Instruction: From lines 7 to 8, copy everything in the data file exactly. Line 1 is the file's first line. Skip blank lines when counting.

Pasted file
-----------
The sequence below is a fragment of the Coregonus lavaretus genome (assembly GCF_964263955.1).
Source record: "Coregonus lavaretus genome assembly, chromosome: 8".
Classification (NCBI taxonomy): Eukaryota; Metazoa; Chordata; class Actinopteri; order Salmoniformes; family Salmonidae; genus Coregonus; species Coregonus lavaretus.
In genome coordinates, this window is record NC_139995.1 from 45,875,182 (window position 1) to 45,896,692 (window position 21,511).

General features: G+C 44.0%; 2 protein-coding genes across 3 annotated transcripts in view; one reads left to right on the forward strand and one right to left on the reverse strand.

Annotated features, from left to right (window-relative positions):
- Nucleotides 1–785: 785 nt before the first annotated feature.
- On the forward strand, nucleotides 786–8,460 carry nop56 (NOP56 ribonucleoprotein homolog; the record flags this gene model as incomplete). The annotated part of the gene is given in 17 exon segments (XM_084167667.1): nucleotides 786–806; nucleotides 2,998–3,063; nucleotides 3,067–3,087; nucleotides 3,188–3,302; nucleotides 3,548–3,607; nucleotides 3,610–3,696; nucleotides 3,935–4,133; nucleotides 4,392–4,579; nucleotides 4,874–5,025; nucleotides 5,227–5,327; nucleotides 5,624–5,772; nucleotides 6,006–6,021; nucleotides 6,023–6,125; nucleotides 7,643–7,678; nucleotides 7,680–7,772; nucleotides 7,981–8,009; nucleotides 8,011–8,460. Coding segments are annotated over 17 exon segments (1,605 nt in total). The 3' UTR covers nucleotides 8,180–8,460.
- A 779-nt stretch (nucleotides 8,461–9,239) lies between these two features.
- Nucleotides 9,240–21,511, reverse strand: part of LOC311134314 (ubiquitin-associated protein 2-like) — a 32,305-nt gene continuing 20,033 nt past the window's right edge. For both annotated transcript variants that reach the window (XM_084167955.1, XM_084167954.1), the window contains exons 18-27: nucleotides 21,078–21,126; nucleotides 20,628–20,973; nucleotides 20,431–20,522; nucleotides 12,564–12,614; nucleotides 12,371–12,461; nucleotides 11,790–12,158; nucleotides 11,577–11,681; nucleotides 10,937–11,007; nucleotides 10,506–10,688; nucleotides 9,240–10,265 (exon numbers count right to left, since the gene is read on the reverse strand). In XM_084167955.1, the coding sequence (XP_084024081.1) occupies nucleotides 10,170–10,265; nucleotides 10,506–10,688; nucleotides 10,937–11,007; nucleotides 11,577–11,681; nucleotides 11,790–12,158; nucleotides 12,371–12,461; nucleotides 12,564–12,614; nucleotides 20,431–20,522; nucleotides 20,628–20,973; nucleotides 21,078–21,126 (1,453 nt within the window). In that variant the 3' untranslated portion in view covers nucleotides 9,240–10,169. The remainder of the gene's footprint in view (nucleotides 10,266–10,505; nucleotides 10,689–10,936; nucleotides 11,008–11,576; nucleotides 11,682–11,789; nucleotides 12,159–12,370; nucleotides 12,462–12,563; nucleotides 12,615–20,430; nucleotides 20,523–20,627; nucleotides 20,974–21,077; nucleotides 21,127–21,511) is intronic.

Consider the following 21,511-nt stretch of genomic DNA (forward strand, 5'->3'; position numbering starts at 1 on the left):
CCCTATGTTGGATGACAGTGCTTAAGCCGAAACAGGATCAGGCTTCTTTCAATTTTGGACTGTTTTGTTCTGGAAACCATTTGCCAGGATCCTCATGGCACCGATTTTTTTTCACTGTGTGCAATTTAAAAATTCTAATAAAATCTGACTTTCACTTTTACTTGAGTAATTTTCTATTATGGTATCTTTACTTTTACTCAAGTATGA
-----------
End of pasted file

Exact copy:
- Nucleotides 1–785: 785 nt before the first annotated feature.
- On the forward strand, nucleotides 786–8,460 carry nop56 (NOP56 ribonucleoprotein homolog; the record flags this gene model as incomplete). The annotated part of the gene is given in 17 exon segments (XM_084167667.1): nucleotides 786–806; nucleotides 2,998–3,063; nucleotides 3,067–3,087; nucleotides 3,188–3,302; nucleotides 3,548–3,607; nucleotides 3,610–3,696; nucleotides 3,935–4,133; nucleotides 4,392–4,579; nucleotides 4,874–5,025; nucleotides 5,227–5,327; nucleotides 5,624–5,772; nucleotides 6,006–6,021; nucleotides 6,023–6,125; nucleotides 7,643–7,678; nucleotides 7,680–7,772; nucleotides 7,981–8,009; nucleotides 8,011–8,460. Coding segments are annotated over 17 exon segments (1,605 nt in total). The 3' UTR covers nucleotides 8,180–8,460.